During her engagement in the debate, Farrington went a step further than refuting the President’s claims; she called out the entire system for a failed War on Drugs as part of the problem with racial oppression, stating:
“The drug war is a tool of racial oppression. When white supremacists chant Nazi slogans and our president defends them, we have to speak out. If we fight the racism inherent in the drug war but allow it to go unchecked elsewhere, our work may take down one tool only to see it replaced with another.”
It wasn’t just Karrington who went on the offensive after the Charlottesville incident or the president’s comments. The DPA’s senior director of national affairs, Bill Piper, also chimed in on the action, condemning not only the president’s statement, but also Jeff Sessions, the administration’s controversial attorney general. While the piece from Piper called out Trump and Bannon, the focal point of the fury was aimed at Sessions and his past controversy regarding race. Piper states:
“Sessions has a long record of hostility to justice and civil liberties… He was denied a federal judgeship in the 80s because the U.S. Senate Judiciary Committee found that he had a record of racist statements and actions. A black colleague testified at the time that Sessions referred to him as ‘boy.’ Sessions referred to the NAACP and other civil rights organizations as un-American groups that ‘forced civil rights down the throats of people.’ He even reportedly said he thought the KKK was ‘OK’ until he found out its members smoked pot.”
This isn’t the only reason people like Piper are upset about Sessions. Only six months into his position as US Attorney General, Sessions has already started back-tracking drug policy to recapture the drug war days. Attorney General Sessions has already urged law enforcement to pursue stricter sentences in drug cases and increased the use of civil asset forfeiture.
Race Should Not Matter in Recovery
While opinions still clash over the idea that race played a huge part in the implementation of the War on Drugs, and many will continue to insist that white supremacy has never influenced drug policy, others are not so sure. Piper adds in his statement:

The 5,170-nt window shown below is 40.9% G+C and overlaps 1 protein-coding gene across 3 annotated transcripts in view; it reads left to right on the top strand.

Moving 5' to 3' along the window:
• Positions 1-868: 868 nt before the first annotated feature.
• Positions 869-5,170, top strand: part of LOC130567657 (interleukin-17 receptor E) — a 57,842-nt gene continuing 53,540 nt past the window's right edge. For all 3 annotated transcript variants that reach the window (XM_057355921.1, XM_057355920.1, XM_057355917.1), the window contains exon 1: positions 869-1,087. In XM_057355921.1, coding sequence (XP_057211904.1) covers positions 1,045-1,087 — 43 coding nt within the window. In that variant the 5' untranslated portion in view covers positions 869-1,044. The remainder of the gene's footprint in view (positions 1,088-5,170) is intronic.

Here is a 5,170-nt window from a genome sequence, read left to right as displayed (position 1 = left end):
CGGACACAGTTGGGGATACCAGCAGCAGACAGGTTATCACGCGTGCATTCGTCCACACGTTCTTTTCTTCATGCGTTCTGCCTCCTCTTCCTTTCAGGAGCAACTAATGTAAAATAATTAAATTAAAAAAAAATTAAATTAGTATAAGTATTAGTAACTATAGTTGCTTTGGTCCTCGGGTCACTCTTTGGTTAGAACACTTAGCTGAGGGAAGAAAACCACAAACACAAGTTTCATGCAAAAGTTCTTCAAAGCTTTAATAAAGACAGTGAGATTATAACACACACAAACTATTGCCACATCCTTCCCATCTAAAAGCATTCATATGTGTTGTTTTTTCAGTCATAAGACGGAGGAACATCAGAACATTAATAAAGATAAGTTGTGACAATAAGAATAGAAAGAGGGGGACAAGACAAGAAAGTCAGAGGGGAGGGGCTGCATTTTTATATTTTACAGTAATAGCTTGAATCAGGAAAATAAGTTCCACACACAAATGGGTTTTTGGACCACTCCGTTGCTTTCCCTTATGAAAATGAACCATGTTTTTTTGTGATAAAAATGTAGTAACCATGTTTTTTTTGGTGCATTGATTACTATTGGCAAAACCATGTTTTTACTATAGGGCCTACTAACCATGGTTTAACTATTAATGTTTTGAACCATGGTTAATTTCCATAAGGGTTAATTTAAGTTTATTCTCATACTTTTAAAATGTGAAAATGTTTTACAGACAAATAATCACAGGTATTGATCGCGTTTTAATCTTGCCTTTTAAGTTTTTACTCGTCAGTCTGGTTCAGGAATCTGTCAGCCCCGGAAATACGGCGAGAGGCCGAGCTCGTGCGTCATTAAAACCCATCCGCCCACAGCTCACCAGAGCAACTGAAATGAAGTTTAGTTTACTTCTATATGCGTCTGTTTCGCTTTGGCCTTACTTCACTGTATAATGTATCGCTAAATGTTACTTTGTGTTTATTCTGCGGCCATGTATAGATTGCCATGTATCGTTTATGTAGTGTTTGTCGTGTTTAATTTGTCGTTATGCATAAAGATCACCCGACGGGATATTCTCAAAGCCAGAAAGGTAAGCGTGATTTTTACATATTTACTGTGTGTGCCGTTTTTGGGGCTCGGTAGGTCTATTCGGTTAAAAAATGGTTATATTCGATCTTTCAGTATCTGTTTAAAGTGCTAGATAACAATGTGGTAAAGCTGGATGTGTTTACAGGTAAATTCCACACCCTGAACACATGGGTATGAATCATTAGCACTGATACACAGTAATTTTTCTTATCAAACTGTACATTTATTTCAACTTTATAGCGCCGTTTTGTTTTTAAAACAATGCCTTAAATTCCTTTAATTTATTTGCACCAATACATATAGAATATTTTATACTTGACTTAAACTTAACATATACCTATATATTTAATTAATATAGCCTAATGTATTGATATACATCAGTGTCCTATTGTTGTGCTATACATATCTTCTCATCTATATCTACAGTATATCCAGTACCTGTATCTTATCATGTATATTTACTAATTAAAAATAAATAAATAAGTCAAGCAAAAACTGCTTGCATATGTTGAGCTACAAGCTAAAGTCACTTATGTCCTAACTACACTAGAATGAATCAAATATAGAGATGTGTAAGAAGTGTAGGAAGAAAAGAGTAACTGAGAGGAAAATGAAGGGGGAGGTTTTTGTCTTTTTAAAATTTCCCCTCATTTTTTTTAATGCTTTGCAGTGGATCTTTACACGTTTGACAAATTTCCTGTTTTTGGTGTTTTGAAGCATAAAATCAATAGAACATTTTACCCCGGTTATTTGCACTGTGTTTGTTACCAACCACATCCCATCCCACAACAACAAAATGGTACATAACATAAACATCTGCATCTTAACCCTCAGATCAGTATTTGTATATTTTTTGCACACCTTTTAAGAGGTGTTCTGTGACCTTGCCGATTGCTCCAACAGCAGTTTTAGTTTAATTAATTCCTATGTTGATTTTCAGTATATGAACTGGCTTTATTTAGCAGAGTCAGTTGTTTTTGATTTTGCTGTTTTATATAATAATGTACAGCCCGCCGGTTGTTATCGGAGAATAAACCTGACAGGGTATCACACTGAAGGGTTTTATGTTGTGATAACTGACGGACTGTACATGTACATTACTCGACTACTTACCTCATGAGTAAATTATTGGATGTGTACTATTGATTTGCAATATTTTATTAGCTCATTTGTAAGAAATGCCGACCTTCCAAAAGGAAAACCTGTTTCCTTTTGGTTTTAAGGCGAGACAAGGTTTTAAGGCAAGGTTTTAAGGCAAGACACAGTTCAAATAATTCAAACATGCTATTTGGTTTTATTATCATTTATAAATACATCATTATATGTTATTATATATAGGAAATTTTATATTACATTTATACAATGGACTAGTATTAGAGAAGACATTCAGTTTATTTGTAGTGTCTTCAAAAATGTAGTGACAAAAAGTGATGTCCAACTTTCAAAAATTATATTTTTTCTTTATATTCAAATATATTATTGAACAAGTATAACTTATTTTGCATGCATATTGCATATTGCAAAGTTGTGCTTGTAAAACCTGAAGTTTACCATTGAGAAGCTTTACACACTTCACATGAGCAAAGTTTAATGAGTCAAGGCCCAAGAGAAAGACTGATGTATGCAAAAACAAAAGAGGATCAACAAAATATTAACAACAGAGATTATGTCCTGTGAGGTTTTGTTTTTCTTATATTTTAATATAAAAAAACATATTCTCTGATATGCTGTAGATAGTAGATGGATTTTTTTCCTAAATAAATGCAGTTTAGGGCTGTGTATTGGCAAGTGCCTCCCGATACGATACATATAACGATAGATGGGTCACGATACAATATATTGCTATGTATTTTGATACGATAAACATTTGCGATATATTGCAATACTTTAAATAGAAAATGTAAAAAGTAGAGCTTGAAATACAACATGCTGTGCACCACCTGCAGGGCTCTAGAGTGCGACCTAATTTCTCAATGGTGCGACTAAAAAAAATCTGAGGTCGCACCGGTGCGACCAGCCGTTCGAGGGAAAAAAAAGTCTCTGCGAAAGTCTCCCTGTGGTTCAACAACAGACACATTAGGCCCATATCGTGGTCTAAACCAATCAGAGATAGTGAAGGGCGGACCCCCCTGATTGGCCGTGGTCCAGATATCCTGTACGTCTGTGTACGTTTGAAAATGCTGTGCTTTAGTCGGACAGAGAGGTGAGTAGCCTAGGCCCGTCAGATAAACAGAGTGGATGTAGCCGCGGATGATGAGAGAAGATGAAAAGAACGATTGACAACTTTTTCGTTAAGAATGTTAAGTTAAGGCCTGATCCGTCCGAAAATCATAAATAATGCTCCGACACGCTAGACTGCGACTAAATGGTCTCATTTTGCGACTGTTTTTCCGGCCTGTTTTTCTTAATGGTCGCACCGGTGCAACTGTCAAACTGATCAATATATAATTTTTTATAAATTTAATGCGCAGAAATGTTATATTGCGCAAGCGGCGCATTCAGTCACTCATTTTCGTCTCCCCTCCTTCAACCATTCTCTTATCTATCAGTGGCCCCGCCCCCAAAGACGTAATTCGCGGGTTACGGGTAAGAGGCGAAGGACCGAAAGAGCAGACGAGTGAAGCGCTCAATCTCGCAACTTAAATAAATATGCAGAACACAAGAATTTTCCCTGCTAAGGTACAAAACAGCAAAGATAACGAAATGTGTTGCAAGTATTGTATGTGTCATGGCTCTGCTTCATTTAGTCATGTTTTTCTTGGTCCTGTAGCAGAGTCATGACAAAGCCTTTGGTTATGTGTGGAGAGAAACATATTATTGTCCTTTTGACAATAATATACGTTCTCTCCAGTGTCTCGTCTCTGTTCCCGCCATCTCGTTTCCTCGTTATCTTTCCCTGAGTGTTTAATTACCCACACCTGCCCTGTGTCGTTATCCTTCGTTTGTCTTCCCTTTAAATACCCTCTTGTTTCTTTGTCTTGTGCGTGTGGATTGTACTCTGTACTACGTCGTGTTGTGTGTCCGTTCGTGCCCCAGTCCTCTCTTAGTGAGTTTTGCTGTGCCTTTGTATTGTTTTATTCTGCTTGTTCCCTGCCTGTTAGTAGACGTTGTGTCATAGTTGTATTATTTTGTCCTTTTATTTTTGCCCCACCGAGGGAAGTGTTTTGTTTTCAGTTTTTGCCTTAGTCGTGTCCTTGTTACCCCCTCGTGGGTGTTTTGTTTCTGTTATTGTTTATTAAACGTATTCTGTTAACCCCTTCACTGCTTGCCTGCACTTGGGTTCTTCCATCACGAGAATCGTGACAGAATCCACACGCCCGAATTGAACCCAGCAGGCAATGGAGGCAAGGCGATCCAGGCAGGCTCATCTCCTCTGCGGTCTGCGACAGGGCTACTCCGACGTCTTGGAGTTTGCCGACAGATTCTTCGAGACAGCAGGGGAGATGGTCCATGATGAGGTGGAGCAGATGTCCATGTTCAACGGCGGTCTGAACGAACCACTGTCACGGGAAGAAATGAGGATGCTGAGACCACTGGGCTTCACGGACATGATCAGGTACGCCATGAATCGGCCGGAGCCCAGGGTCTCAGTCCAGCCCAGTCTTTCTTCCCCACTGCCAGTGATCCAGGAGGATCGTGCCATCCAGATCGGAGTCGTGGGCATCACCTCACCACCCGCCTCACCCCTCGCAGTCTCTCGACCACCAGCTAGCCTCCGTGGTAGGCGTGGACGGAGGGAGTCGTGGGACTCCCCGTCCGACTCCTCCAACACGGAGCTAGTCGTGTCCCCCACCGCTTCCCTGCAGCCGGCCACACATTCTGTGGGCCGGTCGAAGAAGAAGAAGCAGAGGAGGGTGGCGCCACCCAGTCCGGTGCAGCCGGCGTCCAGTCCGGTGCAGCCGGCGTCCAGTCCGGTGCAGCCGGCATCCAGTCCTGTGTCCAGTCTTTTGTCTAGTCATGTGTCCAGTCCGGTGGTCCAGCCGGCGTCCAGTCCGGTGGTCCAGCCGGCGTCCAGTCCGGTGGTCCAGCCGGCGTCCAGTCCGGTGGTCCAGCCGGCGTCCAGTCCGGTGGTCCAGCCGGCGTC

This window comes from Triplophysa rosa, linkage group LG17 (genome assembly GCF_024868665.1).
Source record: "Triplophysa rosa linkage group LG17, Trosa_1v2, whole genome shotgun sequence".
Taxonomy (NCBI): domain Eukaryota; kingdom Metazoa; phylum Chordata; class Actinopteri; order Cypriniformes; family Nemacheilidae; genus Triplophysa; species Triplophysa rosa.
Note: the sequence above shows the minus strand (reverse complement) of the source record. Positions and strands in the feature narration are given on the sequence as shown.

“The role the drug war, and punitive criminal justice policies more generally, play in perpetuating white supremacy should be at the top of the list. At the very least, policymakers who ignore the issue should be seen as suspect. Racial justice requires massive criminal justice reform.”
Either way we look at it though, the War on Drugs has failed us for many reasons. It was far too expensive for the devastating results it has yielded. It reinforced stigma against drug use and those struggling with addiction. And most experts agree that it had a disproportionate impact on minority communities. Even if we ignore the conclusions of researchers advocating for minorities, we should all be able to see that overall the drug war has been a tool of oppression, not transformation.
Much like discrimination and racism, overcoming substance use and addiction begins with raising awareness and being open to compassionate conversation. Recovery, both personal and as a community, begins with acceptance and working together. Palm Healthcare Company is committed to working with every walk of life in every community to try and inspire transformation that can save a life, and change the world. If you or someone you love is struggling, please call toll-free now.
CALL NOW 1-888-922-5398